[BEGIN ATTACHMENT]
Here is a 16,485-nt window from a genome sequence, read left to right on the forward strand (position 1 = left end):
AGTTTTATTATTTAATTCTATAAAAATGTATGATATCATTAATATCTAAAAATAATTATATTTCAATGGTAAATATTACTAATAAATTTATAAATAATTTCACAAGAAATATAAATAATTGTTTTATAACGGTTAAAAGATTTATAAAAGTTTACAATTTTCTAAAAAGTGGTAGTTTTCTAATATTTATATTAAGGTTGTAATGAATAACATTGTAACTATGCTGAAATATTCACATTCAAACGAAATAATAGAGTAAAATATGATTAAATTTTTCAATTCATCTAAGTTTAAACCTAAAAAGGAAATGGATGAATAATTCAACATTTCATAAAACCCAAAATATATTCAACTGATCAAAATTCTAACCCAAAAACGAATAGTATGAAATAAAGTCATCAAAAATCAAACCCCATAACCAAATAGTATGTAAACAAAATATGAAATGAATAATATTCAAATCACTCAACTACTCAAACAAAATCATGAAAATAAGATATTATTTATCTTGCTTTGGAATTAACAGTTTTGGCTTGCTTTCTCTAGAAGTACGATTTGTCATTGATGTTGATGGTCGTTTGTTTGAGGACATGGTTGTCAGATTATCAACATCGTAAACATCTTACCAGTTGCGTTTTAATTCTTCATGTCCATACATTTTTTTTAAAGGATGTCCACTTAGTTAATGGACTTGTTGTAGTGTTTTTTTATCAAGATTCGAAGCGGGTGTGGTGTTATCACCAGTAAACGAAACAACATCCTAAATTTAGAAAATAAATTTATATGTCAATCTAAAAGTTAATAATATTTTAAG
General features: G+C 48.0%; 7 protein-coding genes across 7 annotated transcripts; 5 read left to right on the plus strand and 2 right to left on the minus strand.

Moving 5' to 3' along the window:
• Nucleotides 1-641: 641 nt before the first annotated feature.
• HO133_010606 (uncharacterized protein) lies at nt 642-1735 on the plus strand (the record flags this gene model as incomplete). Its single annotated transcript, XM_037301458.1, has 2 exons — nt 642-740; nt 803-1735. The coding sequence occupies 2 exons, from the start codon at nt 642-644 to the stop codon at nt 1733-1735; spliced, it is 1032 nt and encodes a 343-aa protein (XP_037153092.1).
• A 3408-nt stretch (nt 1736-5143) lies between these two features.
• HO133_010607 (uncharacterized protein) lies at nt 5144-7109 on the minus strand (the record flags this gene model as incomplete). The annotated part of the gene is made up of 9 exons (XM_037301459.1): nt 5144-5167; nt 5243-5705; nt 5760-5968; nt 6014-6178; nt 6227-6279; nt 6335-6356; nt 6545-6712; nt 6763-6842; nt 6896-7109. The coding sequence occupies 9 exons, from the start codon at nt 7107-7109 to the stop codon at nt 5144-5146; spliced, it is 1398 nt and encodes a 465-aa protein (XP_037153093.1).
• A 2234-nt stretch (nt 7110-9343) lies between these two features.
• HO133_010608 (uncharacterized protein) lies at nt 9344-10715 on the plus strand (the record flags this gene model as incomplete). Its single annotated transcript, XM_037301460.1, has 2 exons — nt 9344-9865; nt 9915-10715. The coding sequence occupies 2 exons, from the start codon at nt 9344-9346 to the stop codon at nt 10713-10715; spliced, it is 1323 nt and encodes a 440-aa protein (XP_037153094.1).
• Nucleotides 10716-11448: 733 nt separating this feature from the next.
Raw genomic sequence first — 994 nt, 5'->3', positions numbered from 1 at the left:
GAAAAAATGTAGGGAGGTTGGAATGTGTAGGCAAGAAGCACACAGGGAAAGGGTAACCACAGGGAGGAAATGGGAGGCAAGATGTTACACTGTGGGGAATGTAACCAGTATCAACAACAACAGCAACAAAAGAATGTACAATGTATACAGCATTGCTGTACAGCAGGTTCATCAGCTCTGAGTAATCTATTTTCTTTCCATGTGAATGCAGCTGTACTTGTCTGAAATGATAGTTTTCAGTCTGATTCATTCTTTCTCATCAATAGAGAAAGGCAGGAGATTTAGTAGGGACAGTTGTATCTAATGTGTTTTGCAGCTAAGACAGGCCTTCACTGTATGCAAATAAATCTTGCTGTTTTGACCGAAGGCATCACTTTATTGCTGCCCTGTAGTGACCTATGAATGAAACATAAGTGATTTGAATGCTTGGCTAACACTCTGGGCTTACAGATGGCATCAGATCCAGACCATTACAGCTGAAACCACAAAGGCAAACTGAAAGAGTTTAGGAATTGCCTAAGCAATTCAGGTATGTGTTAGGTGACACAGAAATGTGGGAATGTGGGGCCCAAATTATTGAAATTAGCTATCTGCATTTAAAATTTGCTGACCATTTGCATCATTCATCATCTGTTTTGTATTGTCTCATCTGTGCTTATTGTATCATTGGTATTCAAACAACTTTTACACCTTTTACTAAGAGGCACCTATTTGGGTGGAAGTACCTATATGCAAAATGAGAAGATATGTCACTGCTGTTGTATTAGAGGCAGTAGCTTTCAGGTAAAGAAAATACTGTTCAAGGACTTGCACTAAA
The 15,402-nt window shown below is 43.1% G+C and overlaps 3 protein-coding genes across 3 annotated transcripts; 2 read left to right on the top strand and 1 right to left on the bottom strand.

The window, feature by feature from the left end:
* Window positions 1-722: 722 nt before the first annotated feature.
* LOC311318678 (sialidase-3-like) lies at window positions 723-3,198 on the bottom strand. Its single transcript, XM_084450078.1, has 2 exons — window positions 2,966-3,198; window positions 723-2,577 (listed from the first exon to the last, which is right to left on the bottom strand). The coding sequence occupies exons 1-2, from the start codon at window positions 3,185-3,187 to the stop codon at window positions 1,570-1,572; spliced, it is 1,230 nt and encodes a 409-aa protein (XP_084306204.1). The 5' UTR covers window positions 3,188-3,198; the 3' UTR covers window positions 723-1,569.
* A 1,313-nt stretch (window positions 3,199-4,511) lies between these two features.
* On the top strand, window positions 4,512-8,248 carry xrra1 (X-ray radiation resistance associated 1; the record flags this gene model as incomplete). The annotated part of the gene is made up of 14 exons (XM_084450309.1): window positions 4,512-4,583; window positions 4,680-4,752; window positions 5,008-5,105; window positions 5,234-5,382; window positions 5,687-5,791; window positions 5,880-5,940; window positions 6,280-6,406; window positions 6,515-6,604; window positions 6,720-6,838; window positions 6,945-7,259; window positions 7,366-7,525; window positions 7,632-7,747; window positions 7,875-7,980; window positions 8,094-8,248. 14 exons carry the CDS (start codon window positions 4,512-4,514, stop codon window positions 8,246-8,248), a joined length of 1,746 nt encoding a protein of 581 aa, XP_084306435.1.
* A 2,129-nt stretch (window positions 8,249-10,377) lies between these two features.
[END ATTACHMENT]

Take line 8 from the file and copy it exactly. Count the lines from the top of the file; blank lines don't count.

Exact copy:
• HO133_010607 (uncharacterized protein) lies at nt 5144-7109 on the minus strand (the record flags this gene model as incomplete). The annotated part of the gene is made up of 9 exons (XM_037301459.1): nt 5144-5167; nt 5243-5705; nt 5760-5968; nt 6014-6178; nt 6227-6279; nt 6335-6356; nt 6545-6712; nt 6763-6842; nt 6896-7109. The coding sequence occupies 9 exons, from the start codon at nt 7107-7109 to the stop codon at nt 5144-5146; spliced, it is 1398 nt and encodes a 465-aa protein (XP_037153093.1).